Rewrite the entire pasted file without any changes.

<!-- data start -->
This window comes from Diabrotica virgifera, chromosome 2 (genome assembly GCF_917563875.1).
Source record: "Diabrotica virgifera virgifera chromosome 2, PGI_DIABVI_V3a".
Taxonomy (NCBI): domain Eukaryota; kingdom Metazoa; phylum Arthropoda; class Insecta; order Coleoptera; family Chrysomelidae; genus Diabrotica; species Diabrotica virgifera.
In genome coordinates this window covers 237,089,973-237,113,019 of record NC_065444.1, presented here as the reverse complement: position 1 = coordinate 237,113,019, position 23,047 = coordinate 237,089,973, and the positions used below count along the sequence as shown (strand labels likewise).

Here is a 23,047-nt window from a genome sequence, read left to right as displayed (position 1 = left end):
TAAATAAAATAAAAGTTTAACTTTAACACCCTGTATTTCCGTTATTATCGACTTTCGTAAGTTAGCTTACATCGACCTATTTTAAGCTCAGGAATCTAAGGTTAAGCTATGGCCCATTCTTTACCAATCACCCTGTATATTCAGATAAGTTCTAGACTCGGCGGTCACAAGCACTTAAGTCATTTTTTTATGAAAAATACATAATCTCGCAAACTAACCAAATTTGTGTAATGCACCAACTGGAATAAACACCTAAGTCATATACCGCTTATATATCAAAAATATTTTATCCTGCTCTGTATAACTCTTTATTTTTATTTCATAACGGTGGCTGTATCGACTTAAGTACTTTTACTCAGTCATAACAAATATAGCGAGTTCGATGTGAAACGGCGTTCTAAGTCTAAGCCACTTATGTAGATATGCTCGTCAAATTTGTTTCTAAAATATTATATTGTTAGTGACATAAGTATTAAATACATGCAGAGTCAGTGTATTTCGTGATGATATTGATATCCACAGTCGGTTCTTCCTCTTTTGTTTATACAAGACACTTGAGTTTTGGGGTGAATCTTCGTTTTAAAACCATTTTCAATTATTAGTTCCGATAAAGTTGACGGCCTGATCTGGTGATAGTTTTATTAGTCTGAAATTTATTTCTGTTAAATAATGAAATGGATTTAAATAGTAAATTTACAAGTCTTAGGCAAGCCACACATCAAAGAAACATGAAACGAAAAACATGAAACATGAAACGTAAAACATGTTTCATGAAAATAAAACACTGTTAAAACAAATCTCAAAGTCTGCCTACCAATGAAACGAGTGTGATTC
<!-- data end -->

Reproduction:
This window comes from Diabrotica virgifera, chromosome 2 (genome assembly GCF_917563875.1).
Source record: "Diabrotica virgifera virgifera chromosome 2, PGI_DIABVI_V3a".
Taxonomy (NCBI): domain Eukaryota; kingdom Metazoa; phylum Arthropoda; class Insecta; order Coleoptera; family Chrysomelidae; genus Diabrotica; species Diabrotica virgifera.
In genome coordinates this window covers 237,089,973-237,113,019 of record NC_065444.1, presented here as the reverse complement: position 1 = coordinate 237,113,019, position 23,047 = coordinate 237,089,973, and the positions used below count along the sequence as shown (strand labels likewise).

Here is a 23,047-nt window from a genome sequence, read left to right as displayed (position 1 = left end):
TAAATAAAATAAAAGTTTAACTTTAACACCCTGTATTTCCGTTATTATCGACTTTCGTAAGTTAGCTTACATCGACCTATTTTAAGCTCAGGAATCTAAGGTTAAGCTATGGCCCATTCTTTACCAATCACCCTGTATATTCAGATAAGTTCTAGACTCGGCGGTCACAAGCACTTAAGTCATTTTTTTATGAAAAATACATAATCTCGCAAACTAACCAAATTTGTGTAATGCACCAACTGGAATAAACACCTAAGTCATATACCGCTTATATATCAAAAATATTTTATCCTGCTCTGTATAACTCTTTATTTTTATTTCATAACGGTGGCTGTATCGACTTAAGTACTTTTACTCAGTCATAACAAATATAGCGAGTTCGATGTGAAACGGCGTTCTAAGTCTAAGCCACTTATGTAGATATGCTCGTCAAATTTGTTTCTAAAATATTATATTGTTAGTGACATAAGTATTAAATACATGCAGAGTCAGTGTATTTCGTGATGATATTGATATCCACAGTCGGTTCTTCCTCTTTTGTTTATACAAGACACTTGAGTTTTGGGGTGAATCTTCGTTTTAAAACCATTTTCAATTATTAGTTCCGATAAAGTTGACGGCCTGATCTGGTGATAGTTTTATTAGTCTGAAATTTATTTCTGTTAAATAATGAAATGGATTTAAATAGTAAATTTACAAGTCTTAGGCAAGCCACACATCAAAGAAACATGAAACGAAAAACATGAAACATGAAACGTAAAACATGTTTCATGAAAATAAAACACTGTTAAAACAAATCTCAAAGTCTGCCTACCAATGAAACGAGTGTGATTC